One of the more common causes of pulmonary hypertension in babies is lung disease caused by ventilators. Many babies born pre-term are treated with ventilators and oxygen that, while lifesaving, can create the side effect of oxygen toxicity and microtears in the lungs. As the body tries to heal these injuries, pulmonary fibrosis occurs as a result. This makes it harder to push blood through the lungs, creating pulmonary hypertension. Any lung disease may cause a similar issue, such as connective tissue lung conditions or diaphragmatic hernia lung compression.
Pulmonary hypertension in babies and older children is a serious and complex condition. The board-certified and fellowship-trained specialists at Norton Children’s Heart Institute have the experience and skills to diagnose and provide care for pulmonary hypertension.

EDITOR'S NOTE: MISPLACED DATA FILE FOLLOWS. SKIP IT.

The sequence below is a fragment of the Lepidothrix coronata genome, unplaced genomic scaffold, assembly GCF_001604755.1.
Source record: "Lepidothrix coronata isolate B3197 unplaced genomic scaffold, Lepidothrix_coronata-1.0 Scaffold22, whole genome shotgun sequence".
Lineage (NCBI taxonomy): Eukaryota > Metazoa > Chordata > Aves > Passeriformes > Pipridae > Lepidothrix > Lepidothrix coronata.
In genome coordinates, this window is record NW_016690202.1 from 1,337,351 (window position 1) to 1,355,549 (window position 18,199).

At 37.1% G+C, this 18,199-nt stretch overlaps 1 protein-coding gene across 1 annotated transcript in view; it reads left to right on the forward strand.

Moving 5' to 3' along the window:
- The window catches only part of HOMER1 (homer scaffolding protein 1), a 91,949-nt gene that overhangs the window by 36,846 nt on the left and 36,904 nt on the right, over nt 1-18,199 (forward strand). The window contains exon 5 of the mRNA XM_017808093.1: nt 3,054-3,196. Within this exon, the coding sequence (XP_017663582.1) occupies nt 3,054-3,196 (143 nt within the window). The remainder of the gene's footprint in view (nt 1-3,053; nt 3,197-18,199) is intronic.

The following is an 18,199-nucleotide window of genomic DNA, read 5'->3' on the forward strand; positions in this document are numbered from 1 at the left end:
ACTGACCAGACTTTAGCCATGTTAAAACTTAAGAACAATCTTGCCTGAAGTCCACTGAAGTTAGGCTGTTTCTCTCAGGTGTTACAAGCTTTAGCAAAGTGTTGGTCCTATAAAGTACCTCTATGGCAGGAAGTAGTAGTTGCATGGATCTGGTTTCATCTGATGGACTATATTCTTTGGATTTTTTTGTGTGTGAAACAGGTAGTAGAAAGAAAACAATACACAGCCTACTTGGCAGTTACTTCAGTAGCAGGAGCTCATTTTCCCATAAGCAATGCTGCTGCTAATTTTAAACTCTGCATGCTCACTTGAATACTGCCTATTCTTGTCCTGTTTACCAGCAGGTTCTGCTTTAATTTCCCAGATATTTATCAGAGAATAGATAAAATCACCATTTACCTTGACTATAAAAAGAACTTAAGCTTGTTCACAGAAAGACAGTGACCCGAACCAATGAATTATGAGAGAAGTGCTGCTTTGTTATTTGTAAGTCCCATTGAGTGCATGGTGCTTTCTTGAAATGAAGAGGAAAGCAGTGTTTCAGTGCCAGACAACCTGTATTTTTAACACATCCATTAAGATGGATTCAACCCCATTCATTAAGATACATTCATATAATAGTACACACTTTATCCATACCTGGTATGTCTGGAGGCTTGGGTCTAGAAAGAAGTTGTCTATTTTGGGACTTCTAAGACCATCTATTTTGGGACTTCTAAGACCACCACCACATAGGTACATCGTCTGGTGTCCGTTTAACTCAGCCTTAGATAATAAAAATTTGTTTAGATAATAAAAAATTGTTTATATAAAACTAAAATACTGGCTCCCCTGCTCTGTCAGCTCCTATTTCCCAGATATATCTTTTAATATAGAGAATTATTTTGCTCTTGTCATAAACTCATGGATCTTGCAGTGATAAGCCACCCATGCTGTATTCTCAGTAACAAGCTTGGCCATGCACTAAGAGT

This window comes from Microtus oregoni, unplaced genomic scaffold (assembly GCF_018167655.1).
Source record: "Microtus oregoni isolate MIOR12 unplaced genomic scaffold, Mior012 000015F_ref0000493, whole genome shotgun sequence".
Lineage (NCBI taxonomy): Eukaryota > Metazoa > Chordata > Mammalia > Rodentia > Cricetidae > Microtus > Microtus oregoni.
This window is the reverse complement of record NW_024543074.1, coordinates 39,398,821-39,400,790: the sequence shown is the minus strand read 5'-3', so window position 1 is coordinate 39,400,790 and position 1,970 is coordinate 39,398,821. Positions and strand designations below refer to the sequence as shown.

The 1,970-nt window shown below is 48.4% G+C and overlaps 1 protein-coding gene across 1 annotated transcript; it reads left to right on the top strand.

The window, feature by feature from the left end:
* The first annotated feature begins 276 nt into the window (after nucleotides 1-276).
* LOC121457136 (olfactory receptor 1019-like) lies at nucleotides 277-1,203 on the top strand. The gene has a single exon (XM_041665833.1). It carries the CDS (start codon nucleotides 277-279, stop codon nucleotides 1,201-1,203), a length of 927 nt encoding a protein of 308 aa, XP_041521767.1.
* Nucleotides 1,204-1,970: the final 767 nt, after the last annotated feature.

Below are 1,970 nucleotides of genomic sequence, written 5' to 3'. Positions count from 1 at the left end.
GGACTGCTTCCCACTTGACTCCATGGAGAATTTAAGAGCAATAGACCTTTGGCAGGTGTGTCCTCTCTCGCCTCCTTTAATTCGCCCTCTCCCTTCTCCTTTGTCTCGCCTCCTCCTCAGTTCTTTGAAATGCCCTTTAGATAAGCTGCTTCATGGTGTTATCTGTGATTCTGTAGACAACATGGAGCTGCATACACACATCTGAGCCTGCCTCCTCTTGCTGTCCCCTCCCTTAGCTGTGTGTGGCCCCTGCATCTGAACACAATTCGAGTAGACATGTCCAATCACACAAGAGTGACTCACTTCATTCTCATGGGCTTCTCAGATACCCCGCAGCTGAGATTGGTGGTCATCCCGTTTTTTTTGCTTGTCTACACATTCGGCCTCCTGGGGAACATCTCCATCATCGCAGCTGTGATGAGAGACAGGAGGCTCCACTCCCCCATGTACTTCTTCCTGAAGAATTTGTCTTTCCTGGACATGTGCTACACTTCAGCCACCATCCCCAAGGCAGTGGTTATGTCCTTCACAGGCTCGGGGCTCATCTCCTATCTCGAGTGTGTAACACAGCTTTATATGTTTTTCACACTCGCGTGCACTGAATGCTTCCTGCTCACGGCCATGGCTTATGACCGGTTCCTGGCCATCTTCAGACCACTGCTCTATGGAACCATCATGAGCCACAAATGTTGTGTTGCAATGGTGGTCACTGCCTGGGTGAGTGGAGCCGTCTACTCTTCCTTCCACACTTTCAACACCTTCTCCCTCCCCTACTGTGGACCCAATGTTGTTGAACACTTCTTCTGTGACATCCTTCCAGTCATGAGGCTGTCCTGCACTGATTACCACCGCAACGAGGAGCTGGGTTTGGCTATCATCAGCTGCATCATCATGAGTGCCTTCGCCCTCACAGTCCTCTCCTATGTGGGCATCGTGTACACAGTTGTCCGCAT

The Society of Thoracic Surgeons has rated Norton Children’s Heart Institute’s pediatric heart care among the best in the region. Norton Children’s has a network of outreach diagnostic and treatment services conveniently located throughout in Kentucky and Southern Indiana.
Symptoms of Pulmonary Hypertension in Children
Pulmonary hypertension symptoms often include difficulty breathing, which may get worse with exercise or activity. Other symptoms can include fainting or weakness when active; chest pain; bluish lips, hands and feet (cyanosis); and being more tired than usual.
A congenital (present at birth) heart defect is the most common cause of pulmonary hypertension in babies and children. Surgical repair of the congenital heart anomaly often will improve pulmonary hypertension over time. Another common cause is lung disease due to premature birth or a congenital condition. Chronic lung disease also can improve over a child’s first six years of life, which also can improve pulmonary hypertension.
Diagnosing Pulmonary Hypertension in Children
Norton Children’s Heart Institute pediatric cardiologists may conduct a number of different tests to diagnose pulmonary hypertension in babies and older children. Some of these tests may include:
- Chest X-ray: This shows a picture of the heart and surrounding organs.